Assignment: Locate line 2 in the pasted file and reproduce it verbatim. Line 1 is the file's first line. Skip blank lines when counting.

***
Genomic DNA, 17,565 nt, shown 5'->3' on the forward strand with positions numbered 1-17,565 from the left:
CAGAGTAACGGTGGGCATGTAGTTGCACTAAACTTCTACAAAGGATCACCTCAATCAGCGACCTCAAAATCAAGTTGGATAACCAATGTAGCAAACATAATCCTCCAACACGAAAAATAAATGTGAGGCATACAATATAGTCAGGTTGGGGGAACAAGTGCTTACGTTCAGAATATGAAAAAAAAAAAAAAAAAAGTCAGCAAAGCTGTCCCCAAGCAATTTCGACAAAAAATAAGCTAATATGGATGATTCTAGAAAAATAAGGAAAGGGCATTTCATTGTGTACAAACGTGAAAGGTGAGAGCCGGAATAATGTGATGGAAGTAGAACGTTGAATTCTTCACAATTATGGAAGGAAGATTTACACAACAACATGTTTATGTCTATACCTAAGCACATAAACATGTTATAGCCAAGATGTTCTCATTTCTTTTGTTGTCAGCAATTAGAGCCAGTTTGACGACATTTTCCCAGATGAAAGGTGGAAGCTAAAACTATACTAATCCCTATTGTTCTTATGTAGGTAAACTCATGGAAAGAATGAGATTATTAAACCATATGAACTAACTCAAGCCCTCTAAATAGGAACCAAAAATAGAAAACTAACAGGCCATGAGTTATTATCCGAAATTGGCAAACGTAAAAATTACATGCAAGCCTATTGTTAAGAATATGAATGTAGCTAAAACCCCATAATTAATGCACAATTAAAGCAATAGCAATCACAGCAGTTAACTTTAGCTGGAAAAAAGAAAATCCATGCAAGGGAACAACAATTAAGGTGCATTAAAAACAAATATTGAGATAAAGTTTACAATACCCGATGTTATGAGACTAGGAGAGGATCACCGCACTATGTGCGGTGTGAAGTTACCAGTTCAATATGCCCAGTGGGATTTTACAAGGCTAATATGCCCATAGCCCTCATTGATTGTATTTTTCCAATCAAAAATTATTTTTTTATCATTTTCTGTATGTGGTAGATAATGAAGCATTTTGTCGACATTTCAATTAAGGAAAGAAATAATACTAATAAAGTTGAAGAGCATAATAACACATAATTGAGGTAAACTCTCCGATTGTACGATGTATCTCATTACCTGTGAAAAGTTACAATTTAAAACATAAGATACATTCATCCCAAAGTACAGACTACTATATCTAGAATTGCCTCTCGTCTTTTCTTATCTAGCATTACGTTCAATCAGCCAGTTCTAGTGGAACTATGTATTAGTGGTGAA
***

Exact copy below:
CAGAGTAACGGTGGGCATGTAGTTGCACTAAACTTCTACAAAGGATCACCTCAATCAGCGACCTCAAAATCAAGTTGGATAACCAATGTAGCAAACATAATCCTCCAACACGAAAAATAAATGTGAGGCATACAATATAGTCAGGTTGGGGGAACAAGTGCTTACGTTCAGAATATGAAAAAAAAAAAAAAAAAAGTCAGCAAAGCTGTCCCCAAGCAATTTCGACAAAAAATAAGCTAATATGGATGATTCTAGAAAAATAAGGAAAGGGCATTTCATTGTGTACAAACGTGAAAGGTGAGAGCCGGAATAATGTGATGGAAGTAGAACGTTGAATTCTTCACAATTATGGAAGGAAGATTTACACAACAACATGTTTATGTCTATACCTAAGCACATAAACATGTTATAGCCAAGATGTTCTCATTTCTTTTGTTGTCAGCAATTAGAGCCAGTTTGACGACATTTTCCCAGATGAAAGGTGGAAGCTAAAACTATACTAATCCCTATTGTTCTTATGTAGGTAAACTCATGGAAAGAATGAGATTATTAAACCATATGAACTAACTCAAGCCCTCTAAATAGGAACCAAAAATAGAAAACTAACAGGCCATGAGTTATTATCCGAAATTGGCAAACGTAAAAATTACATGCAAGCCTATTGTTAAGAATATGAATGTAGCTAAAACCCCATAATTAATGCACAATTAAAGCAATAGCAATCACAGCAGTTAACTTTAGCTGGAAAAAAGAAAATCCATGCAAGGGAACAACAATTAAGGTGCATTAAAAACAAATATTGAGATAAAGTTTACAATACCCGATGTTATGAGACTAGGAGAGGATCACCGCACTATGTGCGGTGTGAAGTTACCAGTTCAATATGCCCAGTGGGATTTTACAAGGCTAATATGCCCATAGCCCTCATTGATTGTATTTTTCCAATCAAAAATTATTTTTTTATCATTTTCTGTATGTGGTAGATAATGAAGCATTTTGTCGACATTTCAATTAAGGAAAGAAATAATACTAATAAAGTTGAAGAGCATAATAACACATAATTGAGGTAAACTCTCCGATTGTACGATGTATCTCATTACCTGTGAAAAGTTACAATTTAAAACATAAGATACATTCATCCCAAAGTACAGACTACTATATCTAGAATTGCCTCTCGTCTTTTCTTATCTAGCATTACGTTCAATCAGCCAGTTCTAGTGGAACTATGTATTAGTGGTGAA